Anti-American Creative Director of 9/11 Memorial/Museum was an Anti-Vietnam War Activist at Harvard.

According to the official website of the 911 Memorial and Museum,

911firefightersThe National September 11 Memorial Museum will open as the country’s principal institution concerned with exploring the implications of the events of 9/11, documenting the impact of those events and exploring 9/11’s continuing significance.

However, the iconic photograph, which accompanies this post, was almost left off the museum’s collection…and you are not going to believe the reason why…

Michael Shulan, the museum’s creative director, was among staffers who considered the Tom Franklin photograph too kitschy and “rah-rah America,” according to “Battle for Ground Zero” (St. Martin’s Press) by Elizabeth Greenspan, out next month.

“I really believe that the way America will look best, the way we can really do best, is to not be Americans so vigilantly and so vehemently,” Shulan said.

Shulan had worked on a popular post-9/11 photography exhibit called “Here is New York” in Soho when he was hired by Alice Greenwald, director of the museum, for his “unique approach.”

Eventually, chief curator Jan Ramirez proposed a compromise, Greenspan writes. The Franklin shot was minimized in favor of three different photos via three different angles of the flag-raising scene.

“Several images undercut the myth of ‘one iconic moment,’ Ramirez said, and suggest instead an event from multiple points of view, like the attacks more broadly,” the book says.

“Shulan didn’t like three photographs more than he liked one, but he went along with it.”

Shulan told The Post he didn’t know that the way Greenspan described the discussion about the photographs “is the way that I would have.”

“My concern, as it always was, is that we not reduce [9/11] down to something that was too simple, and in its simplicity would actually distort the complexity of the event, the meaning of the event,” he said.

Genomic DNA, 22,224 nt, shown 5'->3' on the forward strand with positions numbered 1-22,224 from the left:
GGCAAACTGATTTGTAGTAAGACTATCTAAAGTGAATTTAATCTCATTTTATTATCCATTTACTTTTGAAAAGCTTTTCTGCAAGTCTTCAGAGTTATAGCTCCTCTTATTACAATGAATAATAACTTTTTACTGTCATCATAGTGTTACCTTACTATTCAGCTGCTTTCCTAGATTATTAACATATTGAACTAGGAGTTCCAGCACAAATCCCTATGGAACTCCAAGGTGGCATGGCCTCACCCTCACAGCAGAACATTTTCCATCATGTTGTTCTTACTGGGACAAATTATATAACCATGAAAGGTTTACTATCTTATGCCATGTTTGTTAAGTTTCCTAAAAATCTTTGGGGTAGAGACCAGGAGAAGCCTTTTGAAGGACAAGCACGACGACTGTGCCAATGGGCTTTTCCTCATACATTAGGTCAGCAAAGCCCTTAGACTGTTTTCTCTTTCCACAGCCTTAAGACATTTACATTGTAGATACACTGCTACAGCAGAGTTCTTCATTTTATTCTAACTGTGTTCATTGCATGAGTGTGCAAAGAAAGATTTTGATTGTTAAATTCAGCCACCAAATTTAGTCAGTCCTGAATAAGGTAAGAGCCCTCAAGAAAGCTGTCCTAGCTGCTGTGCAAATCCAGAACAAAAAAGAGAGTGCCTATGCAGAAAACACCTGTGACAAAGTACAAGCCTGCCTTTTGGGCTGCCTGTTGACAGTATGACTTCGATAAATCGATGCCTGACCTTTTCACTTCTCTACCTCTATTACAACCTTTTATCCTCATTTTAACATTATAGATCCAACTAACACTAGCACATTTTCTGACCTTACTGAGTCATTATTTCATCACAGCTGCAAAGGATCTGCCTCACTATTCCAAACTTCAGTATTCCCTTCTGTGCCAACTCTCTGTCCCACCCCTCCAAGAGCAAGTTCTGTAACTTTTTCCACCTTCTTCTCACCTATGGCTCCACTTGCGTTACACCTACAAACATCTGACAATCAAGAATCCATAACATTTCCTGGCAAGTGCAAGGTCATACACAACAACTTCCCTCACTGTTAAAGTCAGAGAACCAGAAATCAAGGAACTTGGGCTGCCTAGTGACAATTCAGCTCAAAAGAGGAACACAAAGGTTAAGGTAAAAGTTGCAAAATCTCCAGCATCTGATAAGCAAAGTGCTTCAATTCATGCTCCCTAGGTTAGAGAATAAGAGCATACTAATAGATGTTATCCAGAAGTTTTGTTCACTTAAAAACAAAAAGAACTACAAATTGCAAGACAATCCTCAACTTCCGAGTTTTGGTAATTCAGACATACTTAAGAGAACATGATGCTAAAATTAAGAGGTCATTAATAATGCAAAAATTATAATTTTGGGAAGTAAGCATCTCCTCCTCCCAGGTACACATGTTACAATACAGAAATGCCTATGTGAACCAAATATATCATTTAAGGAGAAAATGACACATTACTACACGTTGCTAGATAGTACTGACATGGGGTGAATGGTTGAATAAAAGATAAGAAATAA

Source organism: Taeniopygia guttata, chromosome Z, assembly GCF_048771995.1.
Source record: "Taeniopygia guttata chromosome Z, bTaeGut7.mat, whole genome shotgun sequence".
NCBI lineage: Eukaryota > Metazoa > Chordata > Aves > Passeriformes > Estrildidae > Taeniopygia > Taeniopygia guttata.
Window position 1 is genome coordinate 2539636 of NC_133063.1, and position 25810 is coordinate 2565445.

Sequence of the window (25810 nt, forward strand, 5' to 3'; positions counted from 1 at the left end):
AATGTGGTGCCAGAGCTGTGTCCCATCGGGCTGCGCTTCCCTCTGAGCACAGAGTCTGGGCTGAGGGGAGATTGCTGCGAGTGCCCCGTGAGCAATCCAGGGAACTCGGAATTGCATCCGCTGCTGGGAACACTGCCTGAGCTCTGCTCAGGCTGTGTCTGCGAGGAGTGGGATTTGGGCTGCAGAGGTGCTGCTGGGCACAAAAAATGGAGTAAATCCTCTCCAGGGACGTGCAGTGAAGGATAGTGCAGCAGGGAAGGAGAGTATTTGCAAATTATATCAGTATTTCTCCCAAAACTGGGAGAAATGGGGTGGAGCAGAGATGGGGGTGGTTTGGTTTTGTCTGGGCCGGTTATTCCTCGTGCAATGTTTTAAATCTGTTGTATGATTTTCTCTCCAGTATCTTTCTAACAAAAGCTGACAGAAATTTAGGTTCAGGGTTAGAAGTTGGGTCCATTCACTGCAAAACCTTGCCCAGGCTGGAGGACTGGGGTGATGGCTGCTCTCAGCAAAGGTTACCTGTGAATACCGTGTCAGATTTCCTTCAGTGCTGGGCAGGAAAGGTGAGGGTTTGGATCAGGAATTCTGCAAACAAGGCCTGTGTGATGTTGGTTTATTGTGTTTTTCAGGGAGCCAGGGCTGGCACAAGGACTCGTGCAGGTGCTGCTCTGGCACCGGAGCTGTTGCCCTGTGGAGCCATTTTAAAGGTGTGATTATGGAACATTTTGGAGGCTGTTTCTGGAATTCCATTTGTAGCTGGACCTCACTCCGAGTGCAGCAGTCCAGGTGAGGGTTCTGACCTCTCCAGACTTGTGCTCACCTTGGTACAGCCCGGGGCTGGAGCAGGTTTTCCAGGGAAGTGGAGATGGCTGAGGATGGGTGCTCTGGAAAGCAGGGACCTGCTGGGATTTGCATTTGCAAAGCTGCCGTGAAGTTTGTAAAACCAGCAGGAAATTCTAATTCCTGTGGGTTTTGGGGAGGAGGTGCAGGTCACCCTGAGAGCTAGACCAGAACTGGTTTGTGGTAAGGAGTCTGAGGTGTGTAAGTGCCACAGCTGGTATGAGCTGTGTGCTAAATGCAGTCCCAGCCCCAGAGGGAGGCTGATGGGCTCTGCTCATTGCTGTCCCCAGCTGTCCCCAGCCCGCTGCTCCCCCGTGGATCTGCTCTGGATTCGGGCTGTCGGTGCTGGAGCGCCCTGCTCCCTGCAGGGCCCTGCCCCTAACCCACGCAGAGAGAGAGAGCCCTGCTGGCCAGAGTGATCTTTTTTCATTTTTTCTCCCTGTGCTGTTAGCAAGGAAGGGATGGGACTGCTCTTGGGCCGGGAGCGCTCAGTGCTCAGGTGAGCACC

Shulan was living in Soho on Sept. 11, 2011. He helped organize the “Here is New York” exhibit shortly after the attack, and it grew to include thousands of photographs taken by professionals and ordinary New Yorkers. The collection was later donated to the New-York Historical Society.

Being me, I began to research Mr. Shulan’s background. As the article explains, his claim to fame  is the collection of striking photographs of the Big Apple, which he took in the aftermath of the horrific events of September 11, 2001. So…why was he named Creative Director of the museum? On his artistic ability alone?

Au contraire, mon frere.

It was his political ideology which got him the job.

Posted at the online version of the Harvard University Student Newspaper,, I found the following article titled, “Freshmen Discuss Action in Case Congress Ends Student Deferments”, dated March 10, 1971…

Nearly 200 Harvard freshmen met in the Freshman Union Monday night to discuss possible ways of counteracting President Nixon’s proposed abolition of H-S deferments granted after April 23, 1970.

The freshmen agreed to meet again next Monday in the Union Lounge to focus on specific proposals, including suggestions for a letter campaign to Congressmen and civil disobedience at Boston draft boards.

Monday night’s meeting grew out of a series of discussions among several members of the freshman class about the now-imminent threat of the draft. Nixon asked Congress on April 23, 1970, for the abolition of all student deferments granted after that date, and Washington sources expect passage of the proposal this spring.

“The important thing that came out of the discussions was a really strong feeling of togetherness.” said Mark Hunter ’74, one of the participants.

At the Monday meeting, a large group favored political action to fight for retention of II-S deferments, but others claimed that the problem was greater than just the question of student deferments.

Michael Shulan ’74, one of the members of the original discussion group, said, “We got scared into thinking about the draft, but now that we’ve started thinking it doesn’t much matter whether they take away the II-S.”

One freshman proposed financing an antiwar, antidraft drive through a 10 per cent surcharge on all dope dealing. “It would provide antiwar revenue and a moral justification for smoking,” he said.